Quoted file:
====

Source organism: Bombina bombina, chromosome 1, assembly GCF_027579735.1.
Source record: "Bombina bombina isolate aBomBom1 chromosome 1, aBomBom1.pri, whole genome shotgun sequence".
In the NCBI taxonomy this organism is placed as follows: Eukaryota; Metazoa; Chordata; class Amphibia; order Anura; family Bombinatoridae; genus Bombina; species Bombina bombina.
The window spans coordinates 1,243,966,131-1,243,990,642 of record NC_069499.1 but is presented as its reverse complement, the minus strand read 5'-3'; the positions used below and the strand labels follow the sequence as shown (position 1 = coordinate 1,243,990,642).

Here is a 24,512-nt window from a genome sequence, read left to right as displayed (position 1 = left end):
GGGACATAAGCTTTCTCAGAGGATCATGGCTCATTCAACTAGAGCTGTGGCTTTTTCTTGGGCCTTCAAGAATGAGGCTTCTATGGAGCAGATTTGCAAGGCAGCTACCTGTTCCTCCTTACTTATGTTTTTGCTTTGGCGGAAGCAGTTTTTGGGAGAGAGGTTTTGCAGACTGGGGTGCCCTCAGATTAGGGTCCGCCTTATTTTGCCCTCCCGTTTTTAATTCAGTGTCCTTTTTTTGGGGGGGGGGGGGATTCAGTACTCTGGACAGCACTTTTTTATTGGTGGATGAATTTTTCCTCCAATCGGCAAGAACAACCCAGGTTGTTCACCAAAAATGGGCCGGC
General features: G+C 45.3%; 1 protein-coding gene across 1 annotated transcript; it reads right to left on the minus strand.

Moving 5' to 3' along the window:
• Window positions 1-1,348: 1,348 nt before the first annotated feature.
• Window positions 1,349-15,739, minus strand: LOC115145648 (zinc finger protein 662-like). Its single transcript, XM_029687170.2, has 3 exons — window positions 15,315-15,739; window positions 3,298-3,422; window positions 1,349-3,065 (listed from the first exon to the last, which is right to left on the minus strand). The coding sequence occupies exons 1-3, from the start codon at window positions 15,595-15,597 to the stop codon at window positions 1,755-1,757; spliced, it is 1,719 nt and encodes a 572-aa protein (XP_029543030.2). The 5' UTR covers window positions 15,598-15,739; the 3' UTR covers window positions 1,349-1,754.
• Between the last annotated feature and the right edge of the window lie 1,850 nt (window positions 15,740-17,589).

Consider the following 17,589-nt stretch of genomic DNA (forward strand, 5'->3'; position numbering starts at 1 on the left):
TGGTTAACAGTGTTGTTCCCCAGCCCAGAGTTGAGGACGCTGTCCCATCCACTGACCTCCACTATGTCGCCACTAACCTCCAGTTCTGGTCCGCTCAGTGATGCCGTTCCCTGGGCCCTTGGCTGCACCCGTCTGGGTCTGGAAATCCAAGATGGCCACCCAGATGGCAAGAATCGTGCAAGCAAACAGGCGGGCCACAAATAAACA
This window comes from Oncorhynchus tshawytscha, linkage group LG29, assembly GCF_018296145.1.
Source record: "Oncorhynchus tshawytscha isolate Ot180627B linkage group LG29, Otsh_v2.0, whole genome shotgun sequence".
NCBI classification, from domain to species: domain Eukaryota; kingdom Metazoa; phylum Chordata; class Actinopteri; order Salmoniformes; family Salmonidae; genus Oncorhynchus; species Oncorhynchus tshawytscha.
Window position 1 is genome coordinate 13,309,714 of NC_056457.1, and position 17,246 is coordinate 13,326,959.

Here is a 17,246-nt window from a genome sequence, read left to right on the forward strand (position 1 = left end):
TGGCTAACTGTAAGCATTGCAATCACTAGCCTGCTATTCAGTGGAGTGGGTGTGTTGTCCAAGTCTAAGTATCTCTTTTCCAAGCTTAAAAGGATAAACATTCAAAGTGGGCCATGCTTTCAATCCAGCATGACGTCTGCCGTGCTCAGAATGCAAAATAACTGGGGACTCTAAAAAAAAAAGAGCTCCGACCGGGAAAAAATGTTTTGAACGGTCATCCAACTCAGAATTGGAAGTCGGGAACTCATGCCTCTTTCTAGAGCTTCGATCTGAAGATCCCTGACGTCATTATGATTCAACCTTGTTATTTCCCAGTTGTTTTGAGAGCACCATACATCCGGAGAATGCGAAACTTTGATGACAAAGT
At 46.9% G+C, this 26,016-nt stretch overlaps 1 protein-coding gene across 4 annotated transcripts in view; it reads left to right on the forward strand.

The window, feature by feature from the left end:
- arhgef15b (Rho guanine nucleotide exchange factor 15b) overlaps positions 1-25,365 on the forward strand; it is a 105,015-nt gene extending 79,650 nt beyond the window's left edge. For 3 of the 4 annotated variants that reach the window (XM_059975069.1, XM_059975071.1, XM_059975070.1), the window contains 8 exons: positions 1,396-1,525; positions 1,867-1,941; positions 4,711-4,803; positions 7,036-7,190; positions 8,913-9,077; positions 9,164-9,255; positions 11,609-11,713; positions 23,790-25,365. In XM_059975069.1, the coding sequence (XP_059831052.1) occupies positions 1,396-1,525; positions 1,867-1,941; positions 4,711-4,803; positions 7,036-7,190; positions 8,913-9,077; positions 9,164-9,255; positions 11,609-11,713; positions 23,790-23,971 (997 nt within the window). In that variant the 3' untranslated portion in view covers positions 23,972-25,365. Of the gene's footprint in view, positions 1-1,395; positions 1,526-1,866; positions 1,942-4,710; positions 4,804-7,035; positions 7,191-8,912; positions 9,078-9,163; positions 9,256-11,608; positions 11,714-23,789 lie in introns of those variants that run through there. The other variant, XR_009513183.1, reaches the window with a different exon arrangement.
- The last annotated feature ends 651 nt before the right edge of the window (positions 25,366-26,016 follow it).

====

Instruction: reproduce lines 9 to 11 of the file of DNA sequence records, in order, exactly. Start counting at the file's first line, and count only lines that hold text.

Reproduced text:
• Window positions 1-1,348: 1,348 nt before the first annotated feature.
• Window positions 1,349-15,739, minus strand: LOC115145648 (zinc finger protein 662-like). Its single transcript, XM_029687170.2, has 3 exons — window positions 15,315-15,739; window positions 3,298-3,422; window positions 1,349-3,065 (listed from the first exon to the last, which is right to left on the minus strand). The coding sequence occupies exons 1-3, from the start codon at window positions 15,595-15,597 to the stop codon at window positions 1,755-1,757; spliced, it is 1,719 nt and encodes a 572-aa protein (XP_029543030.2). The 5' UTR covers window positions 15,598-15,739; the 3' UTR covers window positions 1,349-1,754.
• Between the last annotated feature and the right edge of the window lie 1,850 nt (window positions 15,740-17,589).